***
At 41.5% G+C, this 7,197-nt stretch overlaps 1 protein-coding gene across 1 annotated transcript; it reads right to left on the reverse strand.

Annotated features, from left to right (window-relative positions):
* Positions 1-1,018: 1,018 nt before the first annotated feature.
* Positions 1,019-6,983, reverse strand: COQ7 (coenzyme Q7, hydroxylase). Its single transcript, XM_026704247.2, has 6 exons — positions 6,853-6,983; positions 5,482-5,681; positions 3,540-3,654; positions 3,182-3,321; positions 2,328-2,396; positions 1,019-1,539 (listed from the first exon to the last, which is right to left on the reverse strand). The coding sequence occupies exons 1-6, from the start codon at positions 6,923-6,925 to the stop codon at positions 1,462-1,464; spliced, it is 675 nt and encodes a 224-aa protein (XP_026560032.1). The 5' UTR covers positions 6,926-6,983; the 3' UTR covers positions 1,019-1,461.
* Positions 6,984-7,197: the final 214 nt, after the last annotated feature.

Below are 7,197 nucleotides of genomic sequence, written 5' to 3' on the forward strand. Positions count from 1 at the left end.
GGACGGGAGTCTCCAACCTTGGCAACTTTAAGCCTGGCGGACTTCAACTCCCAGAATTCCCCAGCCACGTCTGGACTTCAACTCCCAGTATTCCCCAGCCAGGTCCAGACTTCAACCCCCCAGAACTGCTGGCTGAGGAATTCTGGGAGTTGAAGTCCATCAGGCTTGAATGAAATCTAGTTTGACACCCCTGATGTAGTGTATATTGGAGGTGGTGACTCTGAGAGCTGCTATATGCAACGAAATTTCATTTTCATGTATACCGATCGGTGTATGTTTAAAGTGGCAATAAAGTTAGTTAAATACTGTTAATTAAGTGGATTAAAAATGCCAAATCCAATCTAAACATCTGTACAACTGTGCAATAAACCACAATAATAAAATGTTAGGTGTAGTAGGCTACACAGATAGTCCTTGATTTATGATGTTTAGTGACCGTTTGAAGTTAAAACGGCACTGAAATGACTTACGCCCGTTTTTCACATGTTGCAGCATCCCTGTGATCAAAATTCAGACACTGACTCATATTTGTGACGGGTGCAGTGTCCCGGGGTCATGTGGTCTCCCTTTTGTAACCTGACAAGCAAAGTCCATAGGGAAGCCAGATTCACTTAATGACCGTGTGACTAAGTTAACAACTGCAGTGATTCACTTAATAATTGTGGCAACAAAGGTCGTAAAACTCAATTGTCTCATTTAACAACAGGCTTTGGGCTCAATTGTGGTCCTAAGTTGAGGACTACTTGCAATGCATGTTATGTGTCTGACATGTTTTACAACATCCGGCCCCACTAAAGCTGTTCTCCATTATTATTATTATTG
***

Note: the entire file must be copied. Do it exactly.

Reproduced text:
At 41.5% G+C, this 7,197-nt stretch overlaps 1 protein-coding gene across 1 annotated transcript; it reads right to left on the reverse strand.

Annotated features, from left to right (window-relative positions):
* Positions 1-1,018: 1,018 nt before the first annotated feature.
* Positions 1,019-6,983, reverse strand: COQ7 (coenzyme Q7, hydroxylase). Its single transcript, XM_026704247.2, has 6 exons — positions 6,853-6,983; positions 5,482-5,681; positions 3,540-3,654; positions 3,182-3,321; positions 2,328-2,396; positions 1,019-1,539 (listed from the first exon to the last, which is right to left on the reverse strand). The coding sequence occupies exons 1-6, from the start codon at positions 6,923-6,925 to the stop codon at positions 1,462-1,464; spliced, it is 675 nt and encodes a 224-aa protein (XP_026560032.1). The 5' UTR covers positions 6,926-6,983; the 3' UTR covers positions 1,019-1,461.
* Positions 6,984-7,197: the final 214 nt, after the last annotated feature.

Below are 7,197 nucleotides of genomic sequence, written 5' to 3' on the forward strand. Positions count from 1 at the left end.
GGACGGGAGTCTCCAACCTTGGCAACTTTAAGCCTGGCGGACTTCAACTCCCAGAATTCCCCAGCCACGTCTGGACTTCAACTCCCAGTATTCCCCAGCCAGGTCCAGACTTCAACCCCCCAGAACTGCTGGCTGAGGAATTCTGGGAGTTGAAGTCCATCAGGCTTGAATGAAATCTAGTTTGACACCCCTGATGTAGTGTATATTGGAGGTGGTGACTCTGAGAGCTGCTATATGCAACGAAATTTCATTTTCATGTATACCGATCGGTGTATGTTTAAAGTGGCAATAAAGTTAGTTAAATACTGTTAATTAAGTGGATTAAAAATGCCAAATCCAATCTAAACATCTGTACAACTGTGCAATAAACCACAATAATAAAATGTTAGGTGTAGTAGGCTACACAGATAGTCCTTGATTTATGATGTTTAGTGACCGTTTGAAGTTAAAACGGCACTGAAATGACTTACGCCCGTTTTTCACATGTTGCAGCATCCCTGTGATCAAAATTCAGACACTGACTCATATTTGTGACGGGTGCAGTGTCCCGGGGTCATGTGGTCTCCCTTTTGTAACCTGACAAGCAAAGTCCATAGGGAAGCCAGATTCACTTAATGACCGTGTGACTAAGTTAACAACTGCAGTGATTCACTTAATAATTGTGGCAACAAAGGTCGTAAAACTCAATTGTCTCATTTAACAACAGGCTTTGGGCTCAATTGTGGTCCTAAGTTGAGGACTACTTGCAATGCATGTTATGTGTCTGACATGTTTTACAACATCCGGCCCCACTAAAGCTGTTCTCCATTATTATTATTATTG